By T S Sudhir
His son wanted to introduce me to M F Husain. I found myself feeling awkwardly diffident. Here was the legend himself, standing a couple of steps away from me and I was getting a chance to shake hands with the most world famous Indian painter of our times. Perhaps my shy reluctance stemmed from knowing that art and drawing have never really been my strong points. For that matter, I can’t even draw a line straight, and what was I going to say to this acclaimed and acknowledged genius.
But then Husain didn’t draw a straight line either. Neither in life nor in his works.
That day Husain Saab bowled me over with his warmth and graciousness. He held my hand and showed me around Cinema Ghar, his art gallery in Hyderabad. I distinctly remember the bicycle stand that had been recreated on the ground floor. A work of art that only MF could have done. As he explained when, where and how he drew the various works that hung on the walls, I thought Hyderabadi tehzeeb’s other name could well have been Maqbool Fida Husain.
The occasion was Husain announcing a film `The Making of a Painter’, on his life, to be directed by Nagesh Kukunoor, with actor Sreyas Talpade playing a young Husain. It didn’t quite matter to Husain saab that his films like `Gajagamini’ had bit the dust or that people sniggered about his obsession for finding a muse in actresses like Madhuri Dixit, Tabu, Amrita Rao and Vidya Balan.
During the meeting, Husain regaled everyone with delicious tales of his childhood. His painting brush, his trademark signature, never left his hand. Just like his feet that never wore slippers. Both traits were a photographer’s delight. `The Making of a Painter’ never got made but that afternoon in Hyderabad, I thought Husain had the entire film in his head. And if 70mm was a painting, he would have painted the film then and there. I left that day feeling distinctly that the person had proved even bigger than the artist I had felt daunted by, in heart and in mind.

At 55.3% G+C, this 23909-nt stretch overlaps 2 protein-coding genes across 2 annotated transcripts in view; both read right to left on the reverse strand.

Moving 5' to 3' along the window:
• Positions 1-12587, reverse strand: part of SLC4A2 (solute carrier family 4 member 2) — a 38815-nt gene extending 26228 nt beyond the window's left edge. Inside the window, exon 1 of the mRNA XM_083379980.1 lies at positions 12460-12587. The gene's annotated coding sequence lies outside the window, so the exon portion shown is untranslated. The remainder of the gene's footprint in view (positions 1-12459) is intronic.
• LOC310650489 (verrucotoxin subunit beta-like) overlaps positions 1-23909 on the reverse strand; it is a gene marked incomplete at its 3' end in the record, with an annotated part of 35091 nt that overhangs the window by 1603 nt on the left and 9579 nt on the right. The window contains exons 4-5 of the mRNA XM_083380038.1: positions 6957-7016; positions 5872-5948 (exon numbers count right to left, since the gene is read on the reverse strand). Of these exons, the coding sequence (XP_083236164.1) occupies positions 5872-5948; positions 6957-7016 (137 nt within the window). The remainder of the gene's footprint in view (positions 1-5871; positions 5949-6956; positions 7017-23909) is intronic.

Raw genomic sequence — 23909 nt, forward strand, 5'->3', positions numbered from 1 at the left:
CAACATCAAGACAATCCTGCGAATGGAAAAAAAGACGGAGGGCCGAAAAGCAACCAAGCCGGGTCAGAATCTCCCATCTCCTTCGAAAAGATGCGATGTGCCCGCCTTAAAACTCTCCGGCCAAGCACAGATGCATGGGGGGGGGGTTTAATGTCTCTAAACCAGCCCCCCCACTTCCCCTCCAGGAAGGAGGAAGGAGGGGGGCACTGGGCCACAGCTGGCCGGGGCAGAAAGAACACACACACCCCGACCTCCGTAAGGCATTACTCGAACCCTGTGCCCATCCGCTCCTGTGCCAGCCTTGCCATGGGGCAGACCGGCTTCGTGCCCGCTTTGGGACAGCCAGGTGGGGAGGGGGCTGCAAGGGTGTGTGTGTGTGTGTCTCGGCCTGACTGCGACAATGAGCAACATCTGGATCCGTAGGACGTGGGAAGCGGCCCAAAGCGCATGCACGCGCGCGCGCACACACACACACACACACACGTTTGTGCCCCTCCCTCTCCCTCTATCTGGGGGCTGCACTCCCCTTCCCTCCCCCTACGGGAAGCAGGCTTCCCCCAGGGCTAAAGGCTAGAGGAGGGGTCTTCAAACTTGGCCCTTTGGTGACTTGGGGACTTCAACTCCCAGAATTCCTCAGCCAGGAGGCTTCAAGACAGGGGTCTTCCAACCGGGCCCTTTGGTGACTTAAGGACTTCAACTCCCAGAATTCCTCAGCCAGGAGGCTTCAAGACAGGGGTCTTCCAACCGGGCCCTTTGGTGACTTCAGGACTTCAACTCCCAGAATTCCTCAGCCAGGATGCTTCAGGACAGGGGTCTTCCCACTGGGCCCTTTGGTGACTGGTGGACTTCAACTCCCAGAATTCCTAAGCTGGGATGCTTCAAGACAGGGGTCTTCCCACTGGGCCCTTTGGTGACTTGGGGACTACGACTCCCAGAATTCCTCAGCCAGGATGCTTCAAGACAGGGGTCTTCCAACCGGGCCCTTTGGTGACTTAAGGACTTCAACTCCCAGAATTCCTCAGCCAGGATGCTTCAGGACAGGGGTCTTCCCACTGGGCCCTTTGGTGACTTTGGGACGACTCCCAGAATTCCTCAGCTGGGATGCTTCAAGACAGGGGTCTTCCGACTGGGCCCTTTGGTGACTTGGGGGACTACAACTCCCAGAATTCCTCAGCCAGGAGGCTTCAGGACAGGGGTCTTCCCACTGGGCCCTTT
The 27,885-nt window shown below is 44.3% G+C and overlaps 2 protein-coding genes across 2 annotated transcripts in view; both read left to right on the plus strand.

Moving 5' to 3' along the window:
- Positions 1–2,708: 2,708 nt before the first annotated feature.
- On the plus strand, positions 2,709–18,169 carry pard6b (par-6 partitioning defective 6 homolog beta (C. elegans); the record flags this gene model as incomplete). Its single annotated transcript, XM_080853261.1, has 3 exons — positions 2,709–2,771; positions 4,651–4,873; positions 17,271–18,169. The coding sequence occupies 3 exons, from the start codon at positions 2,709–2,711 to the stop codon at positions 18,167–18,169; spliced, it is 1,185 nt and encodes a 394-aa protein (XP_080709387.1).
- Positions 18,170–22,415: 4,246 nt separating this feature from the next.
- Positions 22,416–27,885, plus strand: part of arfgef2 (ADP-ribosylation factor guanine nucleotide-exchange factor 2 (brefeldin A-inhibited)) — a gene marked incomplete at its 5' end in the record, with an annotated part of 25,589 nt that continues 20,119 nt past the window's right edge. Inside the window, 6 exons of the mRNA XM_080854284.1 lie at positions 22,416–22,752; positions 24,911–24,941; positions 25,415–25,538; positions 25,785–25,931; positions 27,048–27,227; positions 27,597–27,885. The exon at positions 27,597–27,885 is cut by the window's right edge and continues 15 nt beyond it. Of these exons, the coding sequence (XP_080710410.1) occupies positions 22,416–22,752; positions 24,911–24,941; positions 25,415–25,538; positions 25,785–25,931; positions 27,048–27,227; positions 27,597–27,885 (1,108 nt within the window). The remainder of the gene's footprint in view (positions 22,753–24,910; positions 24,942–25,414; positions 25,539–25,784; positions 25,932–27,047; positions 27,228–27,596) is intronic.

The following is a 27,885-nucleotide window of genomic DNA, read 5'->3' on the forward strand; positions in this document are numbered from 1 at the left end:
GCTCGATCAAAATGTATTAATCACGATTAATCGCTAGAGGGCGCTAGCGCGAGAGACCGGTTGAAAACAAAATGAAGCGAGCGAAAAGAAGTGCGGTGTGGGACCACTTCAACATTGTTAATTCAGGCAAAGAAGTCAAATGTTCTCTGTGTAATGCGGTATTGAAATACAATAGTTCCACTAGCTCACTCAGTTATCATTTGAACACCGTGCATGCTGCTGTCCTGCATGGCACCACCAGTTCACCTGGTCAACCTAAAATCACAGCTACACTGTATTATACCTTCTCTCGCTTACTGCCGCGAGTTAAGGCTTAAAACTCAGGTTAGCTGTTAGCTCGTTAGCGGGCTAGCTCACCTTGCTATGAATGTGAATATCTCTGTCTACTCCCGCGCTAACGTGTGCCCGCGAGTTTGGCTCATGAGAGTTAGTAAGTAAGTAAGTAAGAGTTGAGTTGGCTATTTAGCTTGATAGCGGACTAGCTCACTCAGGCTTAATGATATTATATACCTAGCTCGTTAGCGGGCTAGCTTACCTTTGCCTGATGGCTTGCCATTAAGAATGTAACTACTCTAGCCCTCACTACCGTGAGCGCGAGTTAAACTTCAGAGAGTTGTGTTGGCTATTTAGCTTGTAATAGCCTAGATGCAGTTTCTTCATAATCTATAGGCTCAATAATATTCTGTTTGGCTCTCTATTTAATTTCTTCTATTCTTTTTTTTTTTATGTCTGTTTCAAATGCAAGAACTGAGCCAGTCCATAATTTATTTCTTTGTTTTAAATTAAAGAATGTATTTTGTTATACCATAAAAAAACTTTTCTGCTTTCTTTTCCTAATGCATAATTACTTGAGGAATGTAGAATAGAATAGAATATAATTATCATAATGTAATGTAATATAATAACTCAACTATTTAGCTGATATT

For some reason, when people say M F Husain, I think also of Dev Anand. And vice versa. Flamboyant, evergreen, debonair. I always thought the calender doesn’t move for either of these two senior citizens.
Today, after he passed away in distant London, his own land and its people are articulating in a million voices how much they missed him. But we haven’t missed him only after he left this world but even before that. Because a small segment of fundamentalists decided that he had insulted Hindu Gods and Goddesses and therefore he had to be driven away.
Is it enough if we just simply dismiss those rabid elements as ignorant fools who did not understand his masterstrokes? Don’t we owe him a public apology for not really standing up to him and reassuring him that he is safe and welcome in his own home? That it is a shame that the greatest Indian name in the canvas of world art had to choose to live in exile and finally embrace the citizenship of another nation? Husain Saab, you will be missed.